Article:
By Lorrie Goldstein
Two months ago, James Lovelock, the godfather of global warming, gave a startling interview to msnbc.com in which he acknowledged he had been unduly “alarmist” about climate change.
The implications were extraordinary.
Lovelock is a world-renowned scientist and environmentalist whose Gaia theory — that the Earth operates as a single, living organism — has had a profound impact on the development of global warming theory.
Unlike many “environmentalists,” who have degrees in political science, Lovelock, until his recent retirement at age 92, was a much-honoured working scientist and academic.
His inventions have been used by NASA, among many other scientific organizations.
Lovelock’s invention of the electron capture detector in 1957 first enabled scientists to measure CFCs (chlorofluorocarbons) and other pollutants in the atmosphere, leading, in many ways, to the birth of the modern environmental movement.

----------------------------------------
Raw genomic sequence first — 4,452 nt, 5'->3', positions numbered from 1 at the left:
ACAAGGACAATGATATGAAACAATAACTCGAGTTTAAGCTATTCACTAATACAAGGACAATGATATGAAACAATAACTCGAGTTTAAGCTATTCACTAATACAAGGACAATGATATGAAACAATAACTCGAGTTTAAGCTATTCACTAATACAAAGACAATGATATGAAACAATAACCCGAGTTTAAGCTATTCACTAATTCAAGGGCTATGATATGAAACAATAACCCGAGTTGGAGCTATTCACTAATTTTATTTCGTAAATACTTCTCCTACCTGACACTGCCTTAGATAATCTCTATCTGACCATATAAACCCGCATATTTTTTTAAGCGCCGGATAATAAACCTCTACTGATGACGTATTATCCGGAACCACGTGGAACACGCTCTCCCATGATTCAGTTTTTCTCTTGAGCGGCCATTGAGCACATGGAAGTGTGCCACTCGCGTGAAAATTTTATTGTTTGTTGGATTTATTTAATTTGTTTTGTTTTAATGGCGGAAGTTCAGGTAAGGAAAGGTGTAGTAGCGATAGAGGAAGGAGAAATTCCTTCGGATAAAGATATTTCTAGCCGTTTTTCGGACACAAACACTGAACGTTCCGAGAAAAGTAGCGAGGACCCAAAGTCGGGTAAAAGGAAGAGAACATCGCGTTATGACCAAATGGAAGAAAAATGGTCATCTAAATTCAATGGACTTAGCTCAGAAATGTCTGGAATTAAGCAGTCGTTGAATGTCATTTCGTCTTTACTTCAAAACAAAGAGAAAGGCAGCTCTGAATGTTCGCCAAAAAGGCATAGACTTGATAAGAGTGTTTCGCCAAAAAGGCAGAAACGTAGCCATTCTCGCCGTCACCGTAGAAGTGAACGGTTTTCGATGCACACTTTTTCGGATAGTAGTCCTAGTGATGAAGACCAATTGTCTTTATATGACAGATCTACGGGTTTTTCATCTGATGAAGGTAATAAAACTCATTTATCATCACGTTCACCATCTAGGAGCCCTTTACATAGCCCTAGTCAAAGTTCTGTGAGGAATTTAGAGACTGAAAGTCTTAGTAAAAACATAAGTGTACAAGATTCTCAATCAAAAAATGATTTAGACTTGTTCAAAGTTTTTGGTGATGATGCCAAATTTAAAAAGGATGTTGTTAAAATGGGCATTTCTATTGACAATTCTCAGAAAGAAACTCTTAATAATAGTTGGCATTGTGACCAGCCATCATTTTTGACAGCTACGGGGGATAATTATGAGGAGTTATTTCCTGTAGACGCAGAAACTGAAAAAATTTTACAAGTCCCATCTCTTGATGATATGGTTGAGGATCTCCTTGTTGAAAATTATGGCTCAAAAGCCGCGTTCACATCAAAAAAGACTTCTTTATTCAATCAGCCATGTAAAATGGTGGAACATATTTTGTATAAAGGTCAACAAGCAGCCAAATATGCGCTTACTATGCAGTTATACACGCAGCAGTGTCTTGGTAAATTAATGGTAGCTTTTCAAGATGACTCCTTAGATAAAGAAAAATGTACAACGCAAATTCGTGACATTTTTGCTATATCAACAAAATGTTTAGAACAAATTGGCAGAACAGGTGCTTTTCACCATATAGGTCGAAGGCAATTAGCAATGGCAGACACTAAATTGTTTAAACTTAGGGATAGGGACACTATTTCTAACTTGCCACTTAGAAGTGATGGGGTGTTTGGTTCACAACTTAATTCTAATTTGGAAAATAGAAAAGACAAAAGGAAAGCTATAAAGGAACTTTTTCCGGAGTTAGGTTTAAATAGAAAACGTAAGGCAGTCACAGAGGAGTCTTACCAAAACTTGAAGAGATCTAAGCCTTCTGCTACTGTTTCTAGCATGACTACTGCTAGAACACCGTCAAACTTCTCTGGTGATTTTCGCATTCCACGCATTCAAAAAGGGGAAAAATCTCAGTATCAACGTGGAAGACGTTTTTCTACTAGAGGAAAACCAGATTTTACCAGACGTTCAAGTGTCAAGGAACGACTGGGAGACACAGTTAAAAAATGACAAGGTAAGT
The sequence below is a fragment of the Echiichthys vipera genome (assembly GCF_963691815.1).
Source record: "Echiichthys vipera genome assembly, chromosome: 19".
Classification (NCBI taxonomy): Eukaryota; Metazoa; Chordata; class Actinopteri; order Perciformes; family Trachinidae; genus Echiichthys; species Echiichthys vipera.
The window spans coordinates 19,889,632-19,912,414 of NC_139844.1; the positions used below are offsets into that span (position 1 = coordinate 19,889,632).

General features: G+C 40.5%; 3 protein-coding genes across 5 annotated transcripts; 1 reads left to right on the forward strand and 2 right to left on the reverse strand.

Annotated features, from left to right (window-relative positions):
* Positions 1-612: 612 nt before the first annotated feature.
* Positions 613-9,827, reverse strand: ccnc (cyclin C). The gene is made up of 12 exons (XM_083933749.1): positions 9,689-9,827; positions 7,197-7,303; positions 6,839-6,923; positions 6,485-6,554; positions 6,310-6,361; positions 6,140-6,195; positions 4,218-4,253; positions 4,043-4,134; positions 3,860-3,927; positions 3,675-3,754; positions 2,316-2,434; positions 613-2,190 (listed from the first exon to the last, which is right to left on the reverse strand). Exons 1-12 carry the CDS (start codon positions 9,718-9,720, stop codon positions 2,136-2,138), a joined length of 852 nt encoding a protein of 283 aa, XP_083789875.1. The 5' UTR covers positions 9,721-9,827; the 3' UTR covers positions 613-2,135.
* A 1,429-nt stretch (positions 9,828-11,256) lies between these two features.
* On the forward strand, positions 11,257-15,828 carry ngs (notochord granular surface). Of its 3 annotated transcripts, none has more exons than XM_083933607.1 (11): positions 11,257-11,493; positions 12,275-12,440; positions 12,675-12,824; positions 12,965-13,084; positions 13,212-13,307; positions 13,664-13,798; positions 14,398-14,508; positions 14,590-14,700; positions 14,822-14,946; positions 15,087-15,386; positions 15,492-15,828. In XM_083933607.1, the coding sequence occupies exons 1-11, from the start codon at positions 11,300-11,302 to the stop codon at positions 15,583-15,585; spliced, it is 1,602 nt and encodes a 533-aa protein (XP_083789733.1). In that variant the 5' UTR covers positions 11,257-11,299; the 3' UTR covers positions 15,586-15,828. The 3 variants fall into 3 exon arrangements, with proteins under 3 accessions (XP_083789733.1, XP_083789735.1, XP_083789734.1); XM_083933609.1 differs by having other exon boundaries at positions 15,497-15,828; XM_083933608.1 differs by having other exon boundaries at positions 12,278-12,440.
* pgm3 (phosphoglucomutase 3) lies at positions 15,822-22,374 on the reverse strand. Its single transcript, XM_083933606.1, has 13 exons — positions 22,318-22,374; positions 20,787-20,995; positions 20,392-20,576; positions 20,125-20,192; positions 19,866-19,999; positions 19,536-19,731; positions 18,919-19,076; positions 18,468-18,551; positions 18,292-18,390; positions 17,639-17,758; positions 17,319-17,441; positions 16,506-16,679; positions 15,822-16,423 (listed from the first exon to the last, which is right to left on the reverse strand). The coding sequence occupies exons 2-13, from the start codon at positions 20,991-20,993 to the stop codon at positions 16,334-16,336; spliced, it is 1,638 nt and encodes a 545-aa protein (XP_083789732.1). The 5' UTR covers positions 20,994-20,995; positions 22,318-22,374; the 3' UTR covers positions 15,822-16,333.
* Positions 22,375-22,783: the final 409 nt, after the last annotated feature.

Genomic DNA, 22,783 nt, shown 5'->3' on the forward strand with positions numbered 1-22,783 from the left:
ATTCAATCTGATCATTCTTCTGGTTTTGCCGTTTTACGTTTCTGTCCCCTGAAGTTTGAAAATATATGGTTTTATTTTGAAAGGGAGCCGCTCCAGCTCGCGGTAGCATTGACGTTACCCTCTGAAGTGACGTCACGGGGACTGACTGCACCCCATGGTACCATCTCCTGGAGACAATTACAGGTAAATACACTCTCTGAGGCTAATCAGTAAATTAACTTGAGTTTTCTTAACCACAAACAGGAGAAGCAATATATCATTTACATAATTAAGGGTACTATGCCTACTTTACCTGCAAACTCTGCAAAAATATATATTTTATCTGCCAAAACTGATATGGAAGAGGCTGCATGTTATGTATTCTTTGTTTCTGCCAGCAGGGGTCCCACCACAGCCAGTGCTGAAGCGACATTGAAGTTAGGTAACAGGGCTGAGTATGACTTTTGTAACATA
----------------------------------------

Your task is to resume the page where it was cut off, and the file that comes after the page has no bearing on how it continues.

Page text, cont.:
Having observed that global temperatures since the turn of the millennium have not gone up in the way computer-based climate models predicted, Lovelock acknowledged, “the problem is we don’t know what the climate is doing. We thought we knew 20 years ago.” Now, Lovelock has given a follow-up interview to the UK’s Guardian newspaper in which he delivers more bombshells sure to anger the global green movement, which for years worshiped his Gaia theory and apocalyptic predictions that billions would die from man-made climate change by the end of this century.